How to manage your music like a pro

A clear process for managing your music, from proper playlisting to optimizing rekordbox, should ultimately help you to give the best DJ performances possible.

Being in touch with your music is a key part of DJing, and it doesn’t happen on its own. As your collection grows from dozens to hundreds to thousands of tracks, you’ll need methods and routines to maintain a clear picture of what you’ve got, what it sounds like, and when and how to play it. Sure, it’s possible to play a great set from a collection that’s never been organized. Or from an old USB whose contents are mostly forgotten. Or from a friend’s collection that you’re only vaguely familiar with. 

The truth is, though, the better you know your tunes, the better you’ll play. You’d be wise not to leave this task entirely up to your memory and your in-the-moment decision making. This is one of the many areas of DJing, or perhaps creativity in general, where we’d like to think it’s all about vibes, inspiration or a mysterious energy channeling through you in the moment (and sure, that’s part of it). But at the risk of sounding like a buzzkill, organization, preparation and a bit of (eeek) homework are the real keys to delivering your A-game.  

In this article we’ll be making a distinction between music you listen to generally and music you play when you DJ. The second category is what vinyl DJs once called their “crate,” and that’s how we’ll refer to it here. Even if you’re streaming or playing digital files, you will still have a proverbial crate, a collection of tracks that you DJ with. This is a primer on how to manage that crate like a pro.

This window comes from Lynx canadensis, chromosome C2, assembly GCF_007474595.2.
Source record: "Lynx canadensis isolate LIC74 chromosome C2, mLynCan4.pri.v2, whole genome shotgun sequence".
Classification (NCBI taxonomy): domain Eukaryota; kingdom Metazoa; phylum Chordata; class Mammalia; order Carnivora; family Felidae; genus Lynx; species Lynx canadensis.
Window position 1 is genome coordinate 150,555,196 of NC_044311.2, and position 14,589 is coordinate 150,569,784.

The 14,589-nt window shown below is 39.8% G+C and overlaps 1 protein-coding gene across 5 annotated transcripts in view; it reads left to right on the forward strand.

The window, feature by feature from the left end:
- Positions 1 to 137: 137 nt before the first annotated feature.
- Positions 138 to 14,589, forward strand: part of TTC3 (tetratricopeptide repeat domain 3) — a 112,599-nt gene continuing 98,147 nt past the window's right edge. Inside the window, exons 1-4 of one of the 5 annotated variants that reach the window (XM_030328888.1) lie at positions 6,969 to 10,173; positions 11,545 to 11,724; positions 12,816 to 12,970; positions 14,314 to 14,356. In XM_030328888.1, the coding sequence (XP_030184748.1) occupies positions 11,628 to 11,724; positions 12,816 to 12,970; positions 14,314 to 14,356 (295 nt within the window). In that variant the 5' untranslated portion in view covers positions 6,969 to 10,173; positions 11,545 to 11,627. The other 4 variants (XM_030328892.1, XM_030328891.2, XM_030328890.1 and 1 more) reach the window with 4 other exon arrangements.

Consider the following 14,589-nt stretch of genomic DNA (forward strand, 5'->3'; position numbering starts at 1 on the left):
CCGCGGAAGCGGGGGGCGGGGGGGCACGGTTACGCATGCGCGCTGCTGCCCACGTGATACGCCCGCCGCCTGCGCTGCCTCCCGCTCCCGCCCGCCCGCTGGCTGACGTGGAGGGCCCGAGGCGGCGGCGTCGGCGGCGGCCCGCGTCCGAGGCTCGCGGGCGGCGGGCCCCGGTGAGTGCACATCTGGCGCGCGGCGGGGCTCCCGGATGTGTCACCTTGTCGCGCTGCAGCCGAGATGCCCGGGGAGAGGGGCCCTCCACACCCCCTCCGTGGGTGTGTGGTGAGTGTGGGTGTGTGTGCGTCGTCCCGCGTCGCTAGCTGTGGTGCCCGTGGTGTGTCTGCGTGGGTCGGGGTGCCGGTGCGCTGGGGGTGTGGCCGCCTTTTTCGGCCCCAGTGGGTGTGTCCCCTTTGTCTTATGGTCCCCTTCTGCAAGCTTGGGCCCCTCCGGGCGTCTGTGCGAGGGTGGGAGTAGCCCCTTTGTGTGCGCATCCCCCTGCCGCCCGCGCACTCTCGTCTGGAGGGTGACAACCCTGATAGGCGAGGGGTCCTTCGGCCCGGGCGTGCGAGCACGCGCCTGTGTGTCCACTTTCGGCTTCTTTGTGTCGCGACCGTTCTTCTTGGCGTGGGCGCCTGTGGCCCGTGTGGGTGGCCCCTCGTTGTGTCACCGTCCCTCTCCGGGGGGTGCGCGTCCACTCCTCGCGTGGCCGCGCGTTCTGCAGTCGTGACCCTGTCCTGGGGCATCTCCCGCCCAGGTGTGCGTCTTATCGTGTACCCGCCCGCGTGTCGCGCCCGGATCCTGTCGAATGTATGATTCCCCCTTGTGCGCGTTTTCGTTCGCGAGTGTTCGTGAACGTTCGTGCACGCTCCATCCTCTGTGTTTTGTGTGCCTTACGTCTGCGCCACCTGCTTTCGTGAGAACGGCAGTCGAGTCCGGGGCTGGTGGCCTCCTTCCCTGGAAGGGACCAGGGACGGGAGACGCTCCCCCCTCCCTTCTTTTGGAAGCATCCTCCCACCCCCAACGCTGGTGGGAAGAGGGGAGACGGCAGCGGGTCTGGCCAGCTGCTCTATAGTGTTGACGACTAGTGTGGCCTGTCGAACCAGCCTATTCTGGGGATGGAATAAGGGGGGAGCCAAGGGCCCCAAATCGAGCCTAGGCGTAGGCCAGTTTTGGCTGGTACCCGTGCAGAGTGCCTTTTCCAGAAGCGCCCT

Design a frictionless method for adding new music

For everyone, save perhaps the odd seasoned vet whose collection is so vast they literally never need new tunes, a big part of DJing is finding and acquiring new music. An equally important part of this, and one that’s too often overlooked, is adding music to your crate in a systematic and reliable way. It’s all too easy to find loads of new stuff you like and immediately lose track of it, especially if you’re hoovering up a lot of music week to week, or taking in big hauls all at once (keepers of 100-track Beatport and BandCamp carts, we’re looking at you).

This is easily avoided, so long as you have a way of processing your new finds that happens the same way every time. The best method for you personally will depend on your technology—whether you’re streaming tracks, playing digital files, using a controller, playing off your laptop, exporting tracks to a USB, and so on. The important thing is you arrive at a method that ensures your new gems reach your sets instead of falling through the digital cracks.